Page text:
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The Inconvenient Indian is at once a history and the complete subversion of a history-in short, a critical and personal meditation that the remarkable Thomas King has conducted over the past fifty years about what it means to be Indian in North America.
Rich with dark and light, pain and magic, this book distills the insights gleaned from that meditation, weaving the curiously circular tale of the relationship between non-Natives and Natives in the centuries since the two first encountered each other. In the process, King refashions old stories about historical events and figures, takes a sideways look at film and pop culture, relates his own complex experiences with activism, and articulates a deep and revolutionary understanding of the cumulative effects of ever-shifting laws and treaties on Native peoples and lands.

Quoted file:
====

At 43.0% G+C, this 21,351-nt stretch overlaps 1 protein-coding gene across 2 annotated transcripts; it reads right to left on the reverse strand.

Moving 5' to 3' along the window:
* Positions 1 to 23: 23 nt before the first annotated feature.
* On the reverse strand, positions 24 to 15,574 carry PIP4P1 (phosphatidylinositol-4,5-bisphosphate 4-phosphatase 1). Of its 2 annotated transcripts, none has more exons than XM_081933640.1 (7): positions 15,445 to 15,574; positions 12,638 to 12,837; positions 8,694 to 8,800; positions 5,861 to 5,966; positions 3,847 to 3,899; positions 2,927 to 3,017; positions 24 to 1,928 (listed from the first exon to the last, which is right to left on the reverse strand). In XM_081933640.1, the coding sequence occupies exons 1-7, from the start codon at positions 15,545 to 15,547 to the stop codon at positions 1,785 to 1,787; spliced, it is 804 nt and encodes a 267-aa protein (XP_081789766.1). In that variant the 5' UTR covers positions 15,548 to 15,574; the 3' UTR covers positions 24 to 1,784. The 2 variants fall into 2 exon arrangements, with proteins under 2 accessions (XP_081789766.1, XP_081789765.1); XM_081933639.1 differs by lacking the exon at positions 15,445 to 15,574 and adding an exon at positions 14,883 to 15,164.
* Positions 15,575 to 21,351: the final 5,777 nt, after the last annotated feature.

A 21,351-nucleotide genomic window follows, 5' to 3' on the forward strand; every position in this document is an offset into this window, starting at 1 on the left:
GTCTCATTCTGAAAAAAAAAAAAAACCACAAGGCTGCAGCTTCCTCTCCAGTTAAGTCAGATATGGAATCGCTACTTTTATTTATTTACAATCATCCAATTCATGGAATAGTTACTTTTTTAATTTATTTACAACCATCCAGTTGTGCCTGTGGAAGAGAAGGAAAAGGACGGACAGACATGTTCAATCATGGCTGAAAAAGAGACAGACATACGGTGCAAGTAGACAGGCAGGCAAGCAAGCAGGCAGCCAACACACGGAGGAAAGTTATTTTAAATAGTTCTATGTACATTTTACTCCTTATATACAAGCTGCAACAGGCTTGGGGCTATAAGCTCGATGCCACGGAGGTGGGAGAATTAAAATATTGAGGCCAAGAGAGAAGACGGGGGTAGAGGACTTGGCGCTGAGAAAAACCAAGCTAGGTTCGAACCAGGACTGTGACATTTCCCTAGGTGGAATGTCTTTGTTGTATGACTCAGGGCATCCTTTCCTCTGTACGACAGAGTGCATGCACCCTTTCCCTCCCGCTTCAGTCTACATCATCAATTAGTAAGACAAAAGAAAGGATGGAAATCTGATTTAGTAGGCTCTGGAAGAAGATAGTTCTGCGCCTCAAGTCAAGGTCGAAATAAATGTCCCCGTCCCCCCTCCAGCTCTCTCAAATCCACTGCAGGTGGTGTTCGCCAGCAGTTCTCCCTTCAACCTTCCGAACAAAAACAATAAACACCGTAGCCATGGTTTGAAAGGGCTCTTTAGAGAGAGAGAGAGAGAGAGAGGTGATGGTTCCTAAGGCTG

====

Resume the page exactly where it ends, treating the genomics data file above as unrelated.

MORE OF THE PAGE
This is a book both timeless and timely, burnished with anger but tempered by wit, and ultimately a hard-won offering of hope-a sometimes inconvenient, but nonetheless indispensable account for all of us, Indian and non-Indian alike, seeking to understand how we might tell a new story for the future.